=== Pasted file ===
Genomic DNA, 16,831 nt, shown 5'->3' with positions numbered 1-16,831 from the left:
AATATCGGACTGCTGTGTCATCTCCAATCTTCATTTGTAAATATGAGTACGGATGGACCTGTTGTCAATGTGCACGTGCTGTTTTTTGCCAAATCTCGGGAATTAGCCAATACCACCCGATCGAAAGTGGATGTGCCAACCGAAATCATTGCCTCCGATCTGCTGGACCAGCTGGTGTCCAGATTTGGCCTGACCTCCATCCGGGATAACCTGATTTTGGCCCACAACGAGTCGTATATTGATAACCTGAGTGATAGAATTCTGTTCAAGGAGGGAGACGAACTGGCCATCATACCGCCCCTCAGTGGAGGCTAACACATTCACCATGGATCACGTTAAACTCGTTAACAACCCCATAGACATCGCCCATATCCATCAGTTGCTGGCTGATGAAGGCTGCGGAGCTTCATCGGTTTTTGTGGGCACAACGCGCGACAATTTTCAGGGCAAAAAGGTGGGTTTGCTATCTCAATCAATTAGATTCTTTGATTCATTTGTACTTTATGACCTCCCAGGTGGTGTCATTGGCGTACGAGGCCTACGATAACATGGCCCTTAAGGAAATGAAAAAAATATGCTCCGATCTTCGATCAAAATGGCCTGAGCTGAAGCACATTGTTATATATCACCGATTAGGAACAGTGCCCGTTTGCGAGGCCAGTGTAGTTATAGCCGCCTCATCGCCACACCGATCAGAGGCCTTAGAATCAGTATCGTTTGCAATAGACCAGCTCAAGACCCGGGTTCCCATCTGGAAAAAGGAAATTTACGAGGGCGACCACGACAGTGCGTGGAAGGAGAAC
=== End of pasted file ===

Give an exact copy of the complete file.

Genomic DNA, 16,831 nt, shown 5'->3' with positions numbered 1-16,831 from the left:
AATATCGGACTGCTGTGTCATCTCCAATCTTCATTTGTAAATATGAGTACGGATGGACCTGTTGTCAATGTGCACGTGCTGTTTTTTGCCAAATCTCGGGAATTAGCCAATACCACCCGATCGAAAGTGGATGTGCCAACCGAAATCATTGCCTCCGATCTGCTGGACCAGCTGGTGTCCAGATTTGGCCTGACCTCCATCCGGGATAACCTGATTTTGGCCCACAACGAGTCGTATATTGATAACCTGAGTGATAGAATTCTGTTCAAGGAGGGAGACGAACTGGCCATCATACCGCCCCTCAGTGGAGGCTAACACATTCACCATGGATCACGTTAAACTCGTTAACAACCCCATAGACATCGCCCATATCCATCAGTTGCTGGCTGATGAAGGCTGCGGAGCTTCATCGGTTTTTGTGGGCACAACGCGCGACAATTTTCAGGGCAAAAAGGTGGGTTTGCTATCTCAATCAATTAGATTCTTTGATTCATTTGTACTTTATGACCTCCCAGGTGGTGTCATTGGCGTACGAGGCCTACGATAACATGGCCCTTAAGGAAATGAAAAAAATATGCTCCGATCTTCGATCAAAATGGCCTGAGCTGAAGCACATTGTTATATATCACCGATTAGGAACAGTGCCCGTTTGCGAGGCCAGTGTAGTTATAGCCGCCTCATCGCCACACCGATCAGAGGCCTTAGAATCAGTATCGTTTGCAATAGACCAGCTCAAGACCCGGGTTCCCATCTGGAAAAAGGAAATTTACGAGGGCGACCACGACAGTGCGTGGAAGGAGAAC